WOODS ‘N’ WATER: Dishing on this season of feasts

WOODS ‘N’ WATER: Dishing on this season of feasts


Next Thursday brings us another Thanksgiving Day.

For myself and many of my friends, it is also a special day to hunt. For me, it was always a morning hunt for pheasants and upland game when I was younger. Then I got hooked on deer hunting and it has been that way ever since.

We would hunt Thanksgiving morning and then return home for the traditional turkey dinner, although in my younger years sometimes it might be a wild game feast for Thanksgiving.

Yes, I do know that there are some who turn their noses up at the thought of eating wild game, and that is their choice. However, when a wild game dinner is hosted by any local organization, trying to get a ticket for the event it is virtually impossible.

While I like just about all wild game — and believe me when I tell you, the list is long — my favorite is venison (deer meat). And as my success in deer hunting grew, so did my desire to try different venison recipes.

If you are a successful deer hunter, the first thing you want to do is get the deer properly field dressed and cool down the meat.

If the weather is cold, this may not be a problem, but if the weather is on the warm side, you might want to get it to a professional meat processor like Cichowski’s Custom Cuts on Collie Brook Road in East Hampton (860-267-0857).

They have been doing my deer for years and I have NEVER had a complaint. Your meat will come wrapped and labeled, ready for the freezer.

I generally like to have all of my venison boned out and then made into frying steaks, stew meat, a small roast or two. The loins and tenderloin are kept for special meals and ground hamburger.

NOTE: Some folks like some fat thrown in with the ground meat because it holds the patties together better, but I have found the just plain ground venison works well for me. It keeps longer in the freezer without the fat added to it and I use the ground venison solely for chili and meatloaf.

And speaking of venison chili and meatloaf, I have a couple of recipes I’d like to share with you. Over the years I have found that keeping my venison recipes simple seems to work best.

I mentioned the loin and tenderloins being special, and this recipe might make them even more special. I call it “Brother Paul’s Special” that I got from my “kid” brother Paul, who resides in Vermont with his wife Pat. (Since he is younger, he is my “kid brother,” right?)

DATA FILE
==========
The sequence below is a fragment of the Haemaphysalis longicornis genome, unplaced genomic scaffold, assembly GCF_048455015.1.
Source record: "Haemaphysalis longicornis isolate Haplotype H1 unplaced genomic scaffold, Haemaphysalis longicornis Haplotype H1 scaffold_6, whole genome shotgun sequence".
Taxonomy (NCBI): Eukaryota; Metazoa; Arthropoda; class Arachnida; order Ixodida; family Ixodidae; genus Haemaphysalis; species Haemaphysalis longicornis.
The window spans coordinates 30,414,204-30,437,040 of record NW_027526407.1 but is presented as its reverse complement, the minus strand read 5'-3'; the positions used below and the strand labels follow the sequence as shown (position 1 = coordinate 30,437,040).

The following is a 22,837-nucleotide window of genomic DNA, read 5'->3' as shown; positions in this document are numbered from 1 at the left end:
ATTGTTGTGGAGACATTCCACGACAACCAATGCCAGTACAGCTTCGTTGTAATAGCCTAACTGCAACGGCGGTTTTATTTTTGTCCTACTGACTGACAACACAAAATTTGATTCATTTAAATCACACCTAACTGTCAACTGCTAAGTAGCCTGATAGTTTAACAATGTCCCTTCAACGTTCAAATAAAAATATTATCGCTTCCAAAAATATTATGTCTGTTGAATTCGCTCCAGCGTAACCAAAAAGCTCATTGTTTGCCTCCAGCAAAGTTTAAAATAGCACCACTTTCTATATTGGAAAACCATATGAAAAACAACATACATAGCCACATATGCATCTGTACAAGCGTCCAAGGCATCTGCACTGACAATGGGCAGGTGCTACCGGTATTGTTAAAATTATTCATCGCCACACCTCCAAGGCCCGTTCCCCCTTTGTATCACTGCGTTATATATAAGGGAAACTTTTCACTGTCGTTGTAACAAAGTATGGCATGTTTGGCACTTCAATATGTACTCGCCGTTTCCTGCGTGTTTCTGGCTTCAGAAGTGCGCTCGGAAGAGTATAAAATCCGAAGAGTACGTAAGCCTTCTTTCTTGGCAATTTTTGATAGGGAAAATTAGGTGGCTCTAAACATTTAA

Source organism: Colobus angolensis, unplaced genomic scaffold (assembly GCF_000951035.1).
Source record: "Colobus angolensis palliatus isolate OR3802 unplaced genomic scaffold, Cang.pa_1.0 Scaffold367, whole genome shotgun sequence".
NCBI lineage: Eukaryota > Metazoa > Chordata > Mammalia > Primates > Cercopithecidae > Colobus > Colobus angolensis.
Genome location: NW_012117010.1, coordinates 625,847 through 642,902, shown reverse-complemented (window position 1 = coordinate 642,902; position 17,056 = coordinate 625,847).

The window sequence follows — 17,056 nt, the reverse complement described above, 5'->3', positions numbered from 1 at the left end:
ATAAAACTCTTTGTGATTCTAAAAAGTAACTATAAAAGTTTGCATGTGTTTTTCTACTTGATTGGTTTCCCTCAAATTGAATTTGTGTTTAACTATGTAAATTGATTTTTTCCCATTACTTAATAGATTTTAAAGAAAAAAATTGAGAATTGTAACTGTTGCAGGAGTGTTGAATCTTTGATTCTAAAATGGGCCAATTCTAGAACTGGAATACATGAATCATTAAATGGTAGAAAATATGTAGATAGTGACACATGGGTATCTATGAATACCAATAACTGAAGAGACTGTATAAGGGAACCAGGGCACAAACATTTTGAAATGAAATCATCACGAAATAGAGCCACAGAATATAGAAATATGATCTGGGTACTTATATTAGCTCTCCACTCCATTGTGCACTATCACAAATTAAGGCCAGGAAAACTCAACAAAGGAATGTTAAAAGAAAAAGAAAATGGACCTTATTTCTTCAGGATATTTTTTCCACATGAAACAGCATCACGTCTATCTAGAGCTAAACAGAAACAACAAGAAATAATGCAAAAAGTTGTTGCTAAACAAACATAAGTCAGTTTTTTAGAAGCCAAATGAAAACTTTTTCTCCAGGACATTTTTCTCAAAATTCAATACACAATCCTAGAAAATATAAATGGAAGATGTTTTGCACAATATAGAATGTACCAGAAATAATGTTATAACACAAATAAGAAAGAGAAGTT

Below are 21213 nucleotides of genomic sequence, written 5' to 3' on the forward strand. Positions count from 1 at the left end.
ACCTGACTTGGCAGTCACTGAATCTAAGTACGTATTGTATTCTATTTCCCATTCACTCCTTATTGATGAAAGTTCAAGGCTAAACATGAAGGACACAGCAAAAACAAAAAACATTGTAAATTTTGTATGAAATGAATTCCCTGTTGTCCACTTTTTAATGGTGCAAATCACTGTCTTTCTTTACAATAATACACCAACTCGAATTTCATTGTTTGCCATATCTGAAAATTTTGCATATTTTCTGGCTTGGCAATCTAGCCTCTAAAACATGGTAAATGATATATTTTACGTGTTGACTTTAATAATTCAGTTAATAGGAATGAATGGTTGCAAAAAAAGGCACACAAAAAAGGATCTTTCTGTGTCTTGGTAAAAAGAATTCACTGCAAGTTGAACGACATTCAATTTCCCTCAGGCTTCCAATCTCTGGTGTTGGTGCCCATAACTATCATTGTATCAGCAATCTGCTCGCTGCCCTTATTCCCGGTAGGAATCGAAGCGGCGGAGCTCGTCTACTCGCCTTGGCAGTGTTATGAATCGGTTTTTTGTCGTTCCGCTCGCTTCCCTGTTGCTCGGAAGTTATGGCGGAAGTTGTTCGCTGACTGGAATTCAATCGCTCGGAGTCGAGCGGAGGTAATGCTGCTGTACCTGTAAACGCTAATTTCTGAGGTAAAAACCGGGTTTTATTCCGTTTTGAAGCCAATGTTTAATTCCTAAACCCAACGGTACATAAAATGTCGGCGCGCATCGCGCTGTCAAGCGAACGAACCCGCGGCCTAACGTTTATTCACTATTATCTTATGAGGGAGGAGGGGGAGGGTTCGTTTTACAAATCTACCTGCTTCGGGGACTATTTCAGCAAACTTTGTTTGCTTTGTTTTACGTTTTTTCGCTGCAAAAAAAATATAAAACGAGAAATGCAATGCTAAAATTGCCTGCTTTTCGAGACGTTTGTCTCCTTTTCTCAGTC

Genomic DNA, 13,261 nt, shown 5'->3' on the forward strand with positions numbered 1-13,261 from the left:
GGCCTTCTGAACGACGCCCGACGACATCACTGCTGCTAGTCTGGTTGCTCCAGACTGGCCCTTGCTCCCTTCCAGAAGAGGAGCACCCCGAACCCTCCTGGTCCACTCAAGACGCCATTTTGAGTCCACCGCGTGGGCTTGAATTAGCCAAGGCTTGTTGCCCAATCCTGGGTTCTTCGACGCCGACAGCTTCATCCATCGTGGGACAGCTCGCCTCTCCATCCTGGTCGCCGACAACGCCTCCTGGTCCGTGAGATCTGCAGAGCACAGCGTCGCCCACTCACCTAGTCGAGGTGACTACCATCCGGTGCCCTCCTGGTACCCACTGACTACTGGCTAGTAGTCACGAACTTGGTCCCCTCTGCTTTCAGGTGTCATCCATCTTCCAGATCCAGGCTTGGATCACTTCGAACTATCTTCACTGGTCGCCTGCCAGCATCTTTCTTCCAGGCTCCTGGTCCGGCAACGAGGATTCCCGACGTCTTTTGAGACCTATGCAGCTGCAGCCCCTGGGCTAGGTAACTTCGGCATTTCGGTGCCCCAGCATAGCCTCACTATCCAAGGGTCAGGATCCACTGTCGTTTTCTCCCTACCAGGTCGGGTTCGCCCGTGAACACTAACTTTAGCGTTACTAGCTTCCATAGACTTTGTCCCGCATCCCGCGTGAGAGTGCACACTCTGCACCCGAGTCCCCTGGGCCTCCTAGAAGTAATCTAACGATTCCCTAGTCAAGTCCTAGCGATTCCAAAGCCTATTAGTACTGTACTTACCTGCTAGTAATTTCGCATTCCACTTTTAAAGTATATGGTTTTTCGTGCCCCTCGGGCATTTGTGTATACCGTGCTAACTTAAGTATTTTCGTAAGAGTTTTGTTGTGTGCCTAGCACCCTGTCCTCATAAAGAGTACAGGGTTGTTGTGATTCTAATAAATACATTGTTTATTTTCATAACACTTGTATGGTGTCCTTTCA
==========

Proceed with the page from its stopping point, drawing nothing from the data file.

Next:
You will need about a pound of the tenderloin boneless chops sliced into ½-inch dollops (you could also use some tender frying steak pieces), 1 package of Original Pork Chop Shake ‘n’ Bake, a cup of milk and olive oil.

Place the venison in a bowl and pour the milk over it. Put the olive oil into a frying pan. Use the Shake ‘n’ Bake bag to coat the meat and place in the frying pan.

Do not overcook .The meat should be pink when ready to eat and it does not take long in a frying pan.

Over the years, I have served this to friends who swore that they never had any good tasting venison — until they tried this recipe. And then they asked for seconds.

It is simple enough and, in fact, my Darlin Edna and I will be feasting on this recipe after I finish this column. Oh yes, the ladies like this recipe, too.

Another favorite over the years has been Venison Meatloaf. I was reminded of it a couple of years ago when I attended one of those fabulous game dinners put on by the Hunter’s Ambulance family.

One of the main courses was a venison meatloaf, and when I mentioned that it had a familiar flavor I was told that it was this recipe. So here it is for you to enjoy. You will need 2 pounds of ground venison, ½ cup of Italian bread crumbs, 1 egg, ½ cup of ketchup, 1 envelope of Lipton’s Onion Soup Mix, 1 teaspoon of Gravy Master and 3 strips of bacon.

Mix all of the ingredients but the bacon in a large bowl and then place it in a lightly oiled baking pan (I use a bread loaf pan). Place bacon strips on top of loaf and bake at 350 degrees for one hour (approximate time).

For a little added flavor, try drizzling a little Gravy Master on top of the loaf before placing it in the oven.

This should be served with baked potato, a green vegetable like green beans, and stewed tomatoes. 

Should there be any leftovers, Venison Meatloaf makes a great sandwich served warm on toast.

Here is a favorite side dish of just about any venison meal. I call it “Potatos Brannigan” after an Irish buddy who left us many years ago by the name of John Brannigan. Over the years, it became a deer camp favorite.

You need one large potato per serving, half a medium onion per serving and some vegetable oil to fry them in.

Scrub the potatoes with the skin on and slice them for frying. Peel the onion and slice for frying.

I fry them in a cast iron frying pan. Cover the pan as the potatoes and onions are cooking, giving them an occasional stir. When the potatoes are done, mash them down with a spatula and brown them to the desired brownness and serve.

Don’t worry about leftovers. There won’t be any.

Hey, I’ve got some more, so stay tuned. See ya’ and God Bless America and watch over our troops, police, firefighters and first responders wherever they may be serving this great country of ours.

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